I am poking my nose into the RCC board to join everyone else admiring your contributions and wishing you speedy recovery.

Your posts are always so compassionate, informative and so brilliantly written. As a former ESL student, I keep Merriam-Webster on my desk in order to understand every word.

All jokes aside, you are remarkable.

Love,

Alexandra

N_Woods_Gal
Posts: 13
Joined: Feb 2013

Like Djinnie and Tillie, the 1st response to my initial post back in early Feb was from you. Google had sent me to the "recovering from radical nephrectomy" thread, started in 2009 - I had no idea there was more to the site. Since, I have let moths fly here and am paying for high speed internet! : ) The scope of this site is amazing. I am here reading twice a day, combing through and scribbling notes - so thankful for the effort you have put into keeping us all informed. Please know how much it is appreciated.

rae_rae's picture
rae_rae
Posts: 268
Joined: Oct 2010

TW,

You are far too stubborn to stop fighting! I don't post here often but I do get on and still read posts and you are all family. You have brought so much not only to the kidney cancer forum but the entire Cancer Survivors Network, paving the way to improvements. Your tenacity, great sense of humor and knowledge is the glue that keeps this place chugging along. You simply are not allowed to give up. Tongue Out

 

I am alive
Posts: 222
Joined: Jul 2012

Trevor,

   Your body may be failing you, but your mind is as lucid as ever. Reading your post I marvel at the clarity and heft of your thinking, the logical manner you present and flesh out the facts, the dispassionate way you examine your situation. And even in describing your plight you think of us, urging us not to extrapolate a similar fate for ourselves. You've taught us so much these past two years, and now that you are staring down death you are showing us how to do that too. I whole-heatedly agree with everything everyone has said about you on this thread. It is a privilege to know you. I cannot thank you enough for taking the time and making the effort to communicate with us. I love you, T.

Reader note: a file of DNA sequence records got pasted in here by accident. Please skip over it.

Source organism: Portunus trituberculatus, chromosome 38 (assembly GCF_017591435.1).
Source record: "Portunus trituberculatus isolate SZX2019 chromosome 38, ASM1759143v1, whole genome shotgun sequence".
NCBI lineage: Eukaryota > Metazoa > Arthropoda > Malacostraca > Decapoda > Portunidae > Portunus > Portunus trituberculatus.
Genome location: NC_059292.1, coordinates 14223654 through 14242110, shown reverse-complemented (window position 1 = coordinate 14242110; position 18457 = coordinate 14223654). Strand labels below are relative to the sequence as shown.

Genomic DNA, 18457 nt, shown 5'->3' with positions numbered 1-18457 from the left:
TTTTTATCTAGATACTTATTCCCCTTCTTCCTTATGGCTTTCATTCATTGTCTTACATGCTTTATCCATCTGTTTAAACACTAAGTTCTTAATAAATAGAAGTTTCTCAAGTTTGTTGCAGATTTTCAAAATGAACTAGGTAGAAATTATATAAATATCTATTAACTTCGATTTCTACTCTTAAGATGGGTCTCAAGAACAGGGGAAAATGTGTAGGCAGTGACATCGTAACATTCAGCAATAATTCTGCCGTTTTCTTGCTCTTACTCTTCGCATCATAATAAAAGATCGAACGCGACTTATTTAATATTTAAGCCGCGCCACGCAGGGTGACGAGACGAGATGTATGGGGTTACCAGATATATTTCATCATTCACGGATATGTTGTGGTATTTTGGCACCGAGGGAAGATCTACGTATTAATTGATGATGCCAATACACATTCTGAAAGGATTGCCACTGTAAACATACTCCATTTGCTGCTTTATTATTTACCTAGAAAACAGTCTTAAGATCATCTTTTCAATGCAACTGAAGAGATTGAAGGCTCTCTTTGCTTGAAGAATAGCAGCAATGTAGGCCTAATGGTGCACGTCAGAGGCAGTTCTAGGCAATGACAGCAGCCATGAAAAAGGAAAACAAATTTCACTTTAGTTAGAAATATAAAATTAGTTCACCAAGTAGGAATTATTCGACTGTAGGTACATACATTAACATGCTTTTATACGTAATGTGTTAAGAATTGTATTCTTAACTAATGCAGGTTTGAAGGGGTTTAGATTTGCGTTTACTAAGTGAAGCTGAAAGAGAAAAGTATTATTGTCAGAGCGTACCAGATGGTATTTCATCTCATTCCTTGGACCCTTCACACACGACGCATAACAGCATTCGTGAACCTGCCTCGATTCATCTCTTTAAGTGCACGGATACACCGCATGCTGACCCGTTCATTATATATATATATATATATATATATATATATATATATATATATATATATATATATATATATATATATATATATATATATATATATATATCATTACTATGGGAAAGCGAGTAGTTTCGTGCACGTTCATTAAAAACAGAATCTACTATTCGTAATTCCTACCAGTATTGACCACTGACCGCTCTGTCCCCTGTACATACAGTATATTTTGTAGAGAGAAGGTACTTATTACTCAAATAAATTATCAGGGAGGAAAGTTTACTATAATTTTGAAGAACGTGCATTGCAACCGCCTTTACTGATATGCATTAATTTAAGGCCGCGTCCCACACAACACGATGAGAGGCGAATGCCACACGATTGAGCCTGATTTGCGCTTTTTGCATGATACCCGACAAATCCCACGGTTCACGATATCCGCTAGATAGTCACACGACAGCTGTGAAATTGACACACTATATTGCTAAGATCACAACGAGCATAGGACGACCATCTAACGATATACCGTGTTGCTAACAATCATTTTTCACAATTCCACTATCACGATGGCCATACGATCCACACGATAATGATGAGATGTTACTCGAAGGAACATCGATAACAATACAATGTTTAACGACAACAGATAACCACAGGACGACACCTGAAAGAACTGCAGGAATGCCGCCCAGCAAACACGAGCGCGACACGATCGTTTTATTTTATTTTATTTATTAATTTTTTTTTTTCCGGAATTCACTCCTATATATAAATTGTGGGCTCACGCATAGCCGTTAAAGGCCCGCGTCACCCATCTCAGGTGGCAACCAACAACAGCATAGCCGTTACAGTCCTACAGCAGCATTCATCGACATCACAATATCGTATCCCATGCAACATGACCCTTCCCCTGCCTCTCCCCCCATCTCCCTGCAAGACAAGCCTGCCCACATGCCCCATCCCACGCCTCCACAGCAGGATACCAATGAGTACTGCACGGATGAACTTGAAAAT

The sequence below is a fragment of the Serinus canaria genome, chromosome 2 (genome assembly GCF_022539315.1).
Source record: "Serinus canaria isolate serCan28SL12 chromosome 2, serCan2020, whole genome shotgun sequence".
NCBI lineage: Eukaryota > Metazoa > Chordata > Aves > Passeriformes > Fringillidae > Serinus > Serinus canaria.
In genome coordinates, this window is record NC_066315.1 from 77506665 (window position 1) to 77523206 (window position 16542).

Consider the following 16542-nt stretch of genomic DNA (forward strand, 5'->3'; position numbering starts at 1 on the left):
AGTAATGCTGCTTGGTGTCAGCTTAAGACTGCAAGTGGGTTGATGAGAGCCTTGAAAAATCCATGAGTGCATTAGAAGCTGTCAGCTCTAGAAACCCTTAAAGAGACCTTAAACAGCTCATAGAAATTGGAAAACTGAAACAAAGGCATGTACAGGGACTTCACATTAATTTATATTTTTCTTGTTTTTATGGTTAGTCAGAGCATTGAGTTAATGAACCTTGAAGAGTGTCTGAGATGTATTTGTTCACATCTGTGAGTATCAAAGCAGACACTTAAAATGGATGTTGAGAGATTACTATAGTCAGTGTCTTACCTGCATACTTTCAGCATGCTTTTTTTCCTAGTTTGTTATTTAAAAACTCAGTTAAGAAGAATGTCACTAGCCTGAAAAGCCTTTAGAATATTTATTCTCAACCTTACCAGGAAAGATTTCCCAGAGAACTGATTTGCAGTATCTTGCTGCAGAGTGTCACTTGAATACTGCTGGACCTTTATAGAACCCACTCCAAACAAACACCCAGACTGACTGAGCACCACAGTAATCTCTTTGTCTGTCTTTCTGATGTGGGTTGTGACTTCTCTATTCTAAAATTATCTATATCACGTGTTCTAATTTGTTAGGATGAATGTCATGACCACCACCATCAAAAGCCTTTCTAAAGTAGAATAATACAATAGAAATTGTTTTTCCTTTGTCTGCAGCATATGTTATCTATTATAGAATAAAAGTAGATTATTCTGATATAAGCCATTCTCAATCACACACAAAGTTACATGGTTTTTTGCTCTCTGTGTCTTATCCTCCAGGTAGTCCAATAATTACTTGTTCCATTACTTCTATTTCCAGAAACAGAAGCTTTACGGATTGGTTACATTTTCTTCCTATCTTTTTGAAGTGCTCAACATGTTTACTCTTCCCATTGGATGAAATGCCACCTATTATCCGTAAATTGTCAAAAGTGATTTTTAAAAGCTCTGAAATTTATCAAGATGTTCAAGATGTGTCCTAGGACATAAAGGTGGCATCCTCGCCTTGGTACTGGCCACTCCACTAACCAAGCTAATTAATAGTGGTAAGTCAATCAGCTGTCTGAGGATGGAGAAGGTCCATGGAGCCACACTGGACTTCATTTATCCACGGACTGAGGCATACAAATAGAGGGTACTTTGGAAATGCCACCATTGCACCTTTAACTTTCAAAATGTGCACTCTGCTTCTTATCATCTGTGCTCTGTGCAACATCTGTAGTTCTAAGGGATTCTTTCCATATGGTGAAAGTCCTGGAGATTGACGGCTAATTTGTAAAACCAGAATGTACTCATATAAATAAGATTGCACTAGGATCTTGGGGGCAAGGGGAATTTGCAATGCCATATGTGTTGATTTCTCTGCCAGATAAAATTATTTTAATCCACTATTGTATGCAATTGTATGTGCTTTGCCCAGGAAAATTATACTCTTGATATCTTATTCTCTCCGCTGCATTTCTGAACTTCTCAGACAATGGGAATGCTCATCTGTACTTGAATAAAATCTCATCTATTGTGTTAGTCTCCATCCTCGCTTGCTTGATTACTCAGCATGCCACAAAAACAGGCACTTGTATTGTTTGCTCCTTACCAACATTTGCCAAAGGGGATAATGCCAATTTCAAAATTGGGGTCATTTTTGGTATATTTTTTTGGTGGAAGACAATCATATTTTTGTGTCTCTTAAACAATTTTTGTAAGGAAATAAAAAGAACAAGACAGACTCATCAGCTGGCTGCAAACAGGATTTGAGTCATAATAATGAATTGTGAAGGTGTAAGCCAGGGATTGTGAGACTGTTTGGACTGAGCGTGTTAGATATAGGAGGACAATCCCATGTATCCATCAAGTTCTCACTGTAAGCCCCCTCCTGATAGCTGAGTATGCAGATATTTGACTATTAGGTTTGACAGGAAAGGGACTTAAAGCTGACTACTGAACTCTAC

ClaraW
Posts: 64
Joined: Jun 2012

It has been one of the greatest privileges in my life to have met you T. I remember reading your first very fine post " greetings from across the pond". Re -iterating what I am alive has said - I love you T!

Texas_wedge's picture
Texas_wedge
Posts: 2807
Joined: Nov 2011

Clara, I'm so sorry to hear you confirm that you lost your dear SIL, to whom you felt so close.  Your absence of reference to her had led me to fear that was the case.  I'm a firm believer that 'where there's life, there's hope' even when it's somewhat tenuous.  You and I both felt your SIL was a bit too much the fatalist, which may not have helped her.  However, we all die sometime - it's solely a question of how soon. 

You rightly felt that reporting her death would be a downer and I'm anxious to try to mitigate that effect.  I know someone else who struggles with the same dilemma - my dear friend Fox indubitably fears that followers of his inspiring journey will take a nasty jolt when it comes to an end.  He and I, and quite a few others here, had dismal prognoses but few others are as noisy about it as we are!  The take home message when we pop our clogs is how far we ran beyond the expected time-tables.  We're fighters, both, and we'll stay that way to the last, so the message will not be that we all go in the end but that, in the (for me) immortal words of Donna Lee, we really are part of the crew that's changing those numbers!

Thanks everyone for the very kind words.  Nonetheless I'll still keep optimistic and time hasn't yet been called. 

My Practice hasn't been using INR tests (International Normalised Ratio - I can't remember that for long either!) for blood clotting since I've been on Fragmin, so, during the appointment on Friday, my Oncologist had a nurse take another blood sample for INR testing.  So assiduous is the care I'm receiving, that she took the trouble to 'phone later on Friday evening and told my Wife that the clotting test was re-assuring and that I could immediately stop my morning Fragmin injections.  This is good news.  (It's also convenient since the tumor spreading had limited my stomach injections to the other side and I've lately run out of uninjured stomach space and had to switch to injecting into my thigh instead).